Like Humans, Forests Need a Balanced Diet, Too

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Like Humans, Forests Need a Balanced Diet, Too

The forest has many benefits not only to the human race but to animals and plants species across the globe / Photo by Subbotina via 123RF


Forests are very significant, not only to humans but to our whole ecosystem. Forests are home to millions of animal and plant species across the globe, have been a source of food for many decades, and have been used by humans for furniture, roof timbers, flooring, and more. Most importantly, forests have the ability to store carbon from the air, thus, counteracting climate change. They also help in regulating the water cycle and preventing soil erosion.

According to an article by the Convention on Biological Diversity, forest biological diversity refers to a broad term referring to all the life forms found within forested areas and the ecological roles they perform. It encompasses not only trees but also the thousands of animals, plants, and microorganisms that live in the forest areas.

However, we have seen how climate change and global warming have affected our forests for the past few decades. According to the United States Environmental Protection Agency, climate change can trigger the frequency and intensity of forest disturbances such as invasive species, insect outbreaks, wildfires, and storms. For instance, pine beetles damaged more than 650,000 acres of forest in Colorado last 2007. In southern Alaska and western Canada, spruce beetles have damaged more than 3.7 million acres of land. These insect outbreaks caused by climate change clearly defoliate, weaken, and kill trees.

Moreover, the further destruction of our forest biodiversity also leads to wildfires. More than eight million acres of forest in the United States caused more than $1.9 billion in damages and 15 deaths in 2011. Drought conditions and warm temperatures during the early summer contributed to this event. Also, natural disasters such as hurricanes, ice storms, and wind storms can cause damage to forests.

Balanced Diet for Our Forests

Humans, to maintain their overall well-being, have to eat a balanced diet consisting of nutritious foods, vegetables, and fruits. But just like us, our forests also need to have a balanced diet to survive. In a recent study conducted by an international team of scientists and a researcher from the West Virginia University, it was found that immense growth in our forests might happen as the trees deplete nitrogen in the soil over longer growing seasons.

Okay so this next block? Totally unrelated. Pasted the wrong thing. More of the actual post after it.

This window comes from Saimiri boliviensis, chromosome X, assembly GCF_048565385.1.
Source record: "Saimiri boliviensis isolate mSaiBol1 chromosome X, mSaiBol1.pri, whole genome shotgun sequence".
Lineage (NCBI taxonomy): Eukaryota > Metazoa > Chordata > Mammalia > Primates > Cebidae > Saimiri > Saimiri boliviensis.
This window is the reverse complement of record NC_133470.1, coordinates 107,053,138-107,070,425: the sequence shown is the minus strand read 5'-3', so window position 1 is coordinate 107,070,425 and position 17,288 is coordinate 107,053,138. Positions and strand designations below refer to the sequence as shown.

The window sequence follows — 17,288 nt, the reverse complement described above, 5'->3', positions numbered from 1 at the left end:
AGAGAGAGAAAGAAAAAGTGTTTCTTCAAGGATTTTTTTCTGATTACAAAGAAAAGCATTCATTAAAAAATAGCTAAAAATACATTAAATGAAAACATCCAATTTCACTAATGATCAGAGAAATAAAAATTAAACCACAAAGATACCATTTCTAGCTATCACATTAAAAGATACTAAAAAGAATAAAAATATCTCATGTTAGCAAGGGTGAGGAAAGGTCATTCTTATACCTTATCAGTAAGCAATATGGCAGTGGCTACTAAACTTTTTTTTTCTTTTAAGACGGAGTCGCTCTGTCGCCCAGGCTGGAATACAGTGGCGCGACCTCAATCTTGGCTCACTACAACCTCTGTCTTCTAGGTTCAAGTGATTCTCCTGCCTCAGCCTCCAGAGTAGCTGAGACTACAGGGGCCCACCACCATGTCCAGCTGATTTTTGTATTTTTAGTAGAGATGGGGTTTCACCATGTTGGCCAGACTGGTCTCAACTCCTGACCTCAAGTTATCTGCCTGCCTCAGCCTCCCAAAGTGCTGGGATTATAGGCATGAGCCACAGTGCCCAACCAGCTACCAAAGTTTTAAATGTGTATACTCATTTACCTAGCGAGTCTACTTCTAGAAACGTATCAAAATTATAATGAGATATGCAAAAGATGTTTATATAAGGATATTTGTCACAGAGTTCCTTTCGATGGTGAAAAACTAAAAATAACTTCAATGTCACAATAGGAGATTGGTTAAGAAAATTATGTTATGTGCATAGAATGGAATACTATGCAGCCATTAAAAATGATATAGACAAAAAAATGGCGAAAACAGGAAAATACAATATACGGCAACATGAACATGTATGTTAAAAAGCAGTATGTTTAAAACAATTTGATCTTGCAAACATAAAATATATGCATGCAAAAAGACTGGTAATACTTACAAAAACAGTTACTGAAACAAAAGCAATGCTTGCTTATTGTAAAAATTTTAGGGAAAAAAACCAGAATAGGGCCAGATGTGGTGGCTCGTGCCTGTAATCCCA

In the 19th and 20th centuries, West Virginia's wildland, which considered is among the strongest forests across the globe, exhibited symptoms of declining health because of climate change. According to an article by Science Daily, associate professor of geography at WVU's Eberly College of Arts and Sciences Brendan McNeil stated that, like humans, trees need to have more than one thing in their diets.

To do this, McNeil explained that humans should severely cut back or end altogether the use of fossil fuels to restore a balanced diet for forests. "There's more carbon dioxide in the atmosphere, and that's the raw material that trees need to convert to sugar, which they use to grow. What is profound is that as all the plants grow faster; they're slowing down climate change," he said. Along with other international scientists, McNeil suggested that most terrestrial ecosystems are seeing declining nitrogen isotopes in foliage on a global scale.

In another study conducted by the undergraduate and graduate students of the WVU Honors College, Edward Brzostek of the Department of Biology, and Nicolas Zegre of the Davis College of Agriculture, Natural Resources and Design, the researchers assessed the responses of West Virginia forests to climate change. They aimed to find out how long these forests mitigate climate change and help humans prevent the outcomes of adapting to a more chaotic climate. "It's going to cost us a lot more if we do not change now. As described by the recent Fourth National Climate Assessment, increasing carbon dioxide in the atmosphere is changing our global climate in ways that are costly to our economy," McNeil said.

Conserving Forest Biodiversity

Apart from learning the balanced diet of forests, humans also need to take a step forward in conserving forest biodiversity. It would be best to conduct activities to improve significant habitat features. According to PennState Extension, people should retain some tall and short trees as well as a mix of species when harvesting timber, increase the number of potential snags, protect and retain important wildlife habitat features, and, of course, conserve native tree and plant communities.

Through these activities, we will not only save trees, but also thousands of animal and plant species across the globe. In fact, a study led by researchers from the Leipzig University and the German Centre for Integrative Biodiversity Research showed that ecosystem functions in forests such as conducting photosynthesis, fighting off pathogens, and protecting themselves against drought perform better with a higher level of biodiversity. In an interview, lead author Sophia Ratcliffe added, "Converting forest monocultures to multi-species forests should generally result in a higher delivery of ecosystem goods and services to humans."


Conserving the forest biodiversity does not only save the tress but also thousands of animals and plants species / Photo by NejroN via 123RF




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